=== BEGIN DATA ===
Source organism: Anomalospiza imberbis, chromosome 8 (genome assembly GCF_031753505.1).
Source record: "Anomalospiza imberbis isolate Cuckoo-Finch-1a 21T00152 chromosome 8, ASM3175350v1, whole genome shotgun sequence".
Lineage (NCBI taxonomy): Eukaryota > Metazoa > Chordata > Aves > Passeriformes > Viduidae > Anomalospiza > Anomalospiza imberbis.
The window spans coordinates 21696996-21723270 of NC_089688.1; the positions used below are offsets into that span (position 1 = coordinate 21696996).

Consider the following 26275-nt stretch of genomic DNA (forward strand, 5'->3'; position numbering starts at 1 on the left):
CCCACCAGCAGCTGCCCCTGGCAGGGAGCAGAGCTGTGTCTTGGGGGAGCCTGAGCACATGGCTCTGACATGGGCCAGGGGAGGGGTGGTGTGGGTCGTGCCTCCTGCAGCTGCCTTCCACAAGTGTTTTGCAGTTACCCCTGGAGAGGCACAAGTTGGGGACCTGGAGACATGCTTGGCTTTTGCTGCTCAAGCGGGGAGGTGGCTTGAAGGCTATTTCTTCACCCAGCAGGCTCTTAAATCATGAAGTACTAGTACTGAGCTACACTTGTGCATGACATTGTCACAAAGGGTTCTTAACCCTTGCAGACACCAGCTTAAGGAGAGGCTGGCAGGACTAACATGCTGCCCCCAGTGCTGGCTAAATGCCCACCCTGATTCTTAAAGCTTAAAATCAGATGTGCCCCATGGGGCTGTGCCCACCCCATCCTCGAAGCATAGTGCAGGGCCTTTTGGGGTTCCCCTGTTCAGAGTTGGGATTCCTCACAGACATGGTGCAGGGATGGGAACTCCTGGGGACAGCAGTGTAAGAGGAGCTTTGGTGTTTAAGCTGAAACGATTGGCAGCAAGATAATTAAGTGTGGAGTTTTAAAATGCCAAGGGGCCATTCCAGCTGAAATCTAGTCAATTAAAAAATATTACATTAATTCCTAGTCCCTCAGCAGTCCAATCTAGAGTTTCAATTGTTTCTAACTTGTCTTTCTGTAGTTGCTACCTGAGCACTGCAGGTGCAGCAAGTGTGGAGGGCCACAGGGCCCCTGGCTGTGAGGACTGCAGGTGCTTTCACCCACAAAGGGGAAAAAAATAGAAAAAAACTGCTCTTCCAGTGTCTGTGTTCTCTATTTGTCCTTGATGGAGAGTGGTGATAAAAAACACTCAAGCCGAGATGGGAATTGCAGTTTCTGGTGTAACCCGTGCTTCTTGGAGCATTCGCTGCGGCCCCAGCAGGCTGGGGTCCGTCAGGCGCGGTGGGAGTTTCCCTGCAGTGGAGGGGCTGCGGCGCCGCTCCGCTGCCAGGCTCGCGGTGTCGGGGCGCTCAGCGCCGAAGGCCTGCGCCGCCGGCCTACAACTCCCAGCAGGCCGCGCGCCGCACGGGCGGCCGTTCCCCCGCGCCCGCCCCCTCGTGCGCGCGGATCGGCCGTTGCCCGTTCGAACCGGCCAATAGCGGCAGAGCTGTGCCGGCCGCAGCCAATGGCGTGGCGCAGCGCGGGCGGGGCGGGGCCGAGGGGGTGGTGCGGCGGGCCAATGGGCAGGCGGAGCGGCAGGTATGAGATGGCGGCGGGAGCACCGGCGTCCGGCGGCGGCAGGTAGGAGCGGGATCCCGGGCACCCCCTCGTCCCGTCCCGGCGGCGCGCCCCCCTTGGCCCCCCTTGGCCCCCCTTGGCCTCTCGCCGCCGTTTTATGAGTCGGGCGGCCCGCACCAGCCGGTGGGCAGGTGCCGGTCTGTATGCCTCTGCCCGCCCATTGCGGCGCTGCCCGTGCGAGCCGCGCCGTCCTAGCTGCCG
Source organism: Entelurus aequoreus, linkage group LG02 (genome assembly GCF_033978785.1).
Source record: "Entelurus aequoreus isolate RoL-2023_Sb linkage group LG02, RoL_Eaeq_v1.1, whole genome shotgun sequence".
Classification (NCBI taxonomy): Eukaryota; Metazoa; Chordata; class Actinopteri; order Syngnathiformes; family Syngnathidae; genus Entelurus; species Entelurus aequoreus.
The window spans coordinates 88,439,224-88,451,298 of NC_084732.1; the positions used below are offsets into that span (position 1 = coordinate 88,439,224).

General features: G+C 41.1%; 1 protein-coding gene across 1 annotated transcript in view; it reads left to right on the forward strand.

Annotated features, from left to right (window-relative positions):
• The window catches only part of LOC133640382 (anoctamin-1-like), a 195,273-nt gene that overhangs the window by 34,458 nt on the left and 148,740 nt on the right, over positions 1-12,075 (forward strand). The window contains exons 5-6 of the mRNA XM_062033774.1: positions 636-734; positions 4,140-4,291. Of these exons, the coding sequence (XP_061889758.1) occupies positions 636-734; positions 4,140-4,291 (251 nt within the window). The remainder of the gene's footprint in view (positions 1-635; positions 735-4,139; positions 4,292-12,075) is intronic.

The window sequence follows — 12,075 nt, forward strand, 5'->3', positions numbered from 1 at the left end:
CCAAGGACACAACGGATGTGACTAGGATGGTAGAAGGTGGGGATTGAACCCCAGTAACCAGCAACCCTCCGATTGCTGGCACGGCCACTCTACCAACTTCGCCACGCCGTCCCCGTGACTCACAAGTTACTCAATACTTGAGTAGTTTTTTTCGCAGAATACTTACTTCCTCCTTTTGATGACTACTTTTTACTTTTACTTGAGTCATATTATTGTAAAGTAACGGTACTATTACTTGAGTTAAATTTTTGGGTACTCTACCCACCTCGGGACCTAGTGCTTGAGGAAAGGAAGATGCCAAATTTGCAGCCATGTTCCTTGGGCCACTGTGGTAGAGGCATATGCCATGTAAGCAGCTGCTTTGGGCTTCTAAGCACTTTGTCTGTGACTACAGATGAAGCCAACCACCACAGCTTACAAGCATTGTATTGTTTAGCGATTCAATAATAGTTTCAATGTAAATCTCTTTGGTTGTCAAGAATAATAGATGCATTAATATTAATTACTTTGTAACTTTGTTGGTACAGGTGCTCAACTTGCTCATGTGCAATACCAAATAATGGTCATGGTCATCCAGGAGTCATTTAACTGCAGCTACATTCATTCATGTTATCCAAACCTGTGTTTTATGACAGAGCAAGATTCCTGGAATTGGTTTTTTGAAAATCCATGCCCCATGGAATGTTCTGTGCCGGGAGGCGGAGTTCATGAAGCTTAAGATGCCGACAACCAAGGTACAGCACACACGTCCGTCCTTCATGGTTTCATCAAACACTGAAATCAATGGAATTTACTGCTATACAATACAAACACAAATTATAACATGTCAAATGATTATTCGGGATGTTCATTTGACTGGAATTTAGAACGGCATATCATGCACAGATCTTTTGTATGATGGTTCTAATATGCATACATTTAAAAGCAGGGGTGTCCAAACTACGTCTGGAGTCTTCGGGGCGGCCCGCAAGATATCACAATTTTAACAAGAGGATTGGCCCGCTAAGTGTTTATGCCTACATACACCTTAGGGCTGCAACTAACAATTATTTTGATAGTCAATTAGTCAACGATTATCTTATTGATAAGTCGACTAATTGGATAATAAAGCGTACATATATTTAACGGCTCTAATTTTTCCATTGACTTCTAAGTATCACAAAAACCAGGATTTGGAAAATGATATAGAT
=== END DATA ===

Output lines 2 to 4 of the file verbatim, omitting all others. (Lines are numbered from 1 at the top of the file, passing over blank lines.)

Source record: "Anomalospiza imberbis isolate Cuckoo-Finch-1a 21T00152 chromosome 8, ASM3175350v1, whole genome shotgun sequence".
Lineage (NCBI taxonomy): Eukaryota > Metazoa > Chordata > Aves > Passeriformes > Viduidae > Anomalospiza > Anomalospiza imberbis.
The window spans coordinates 21696996-21723270 of NC_089688.1; the positions used below are offsets into that span (position 1 = coordinate 21696996).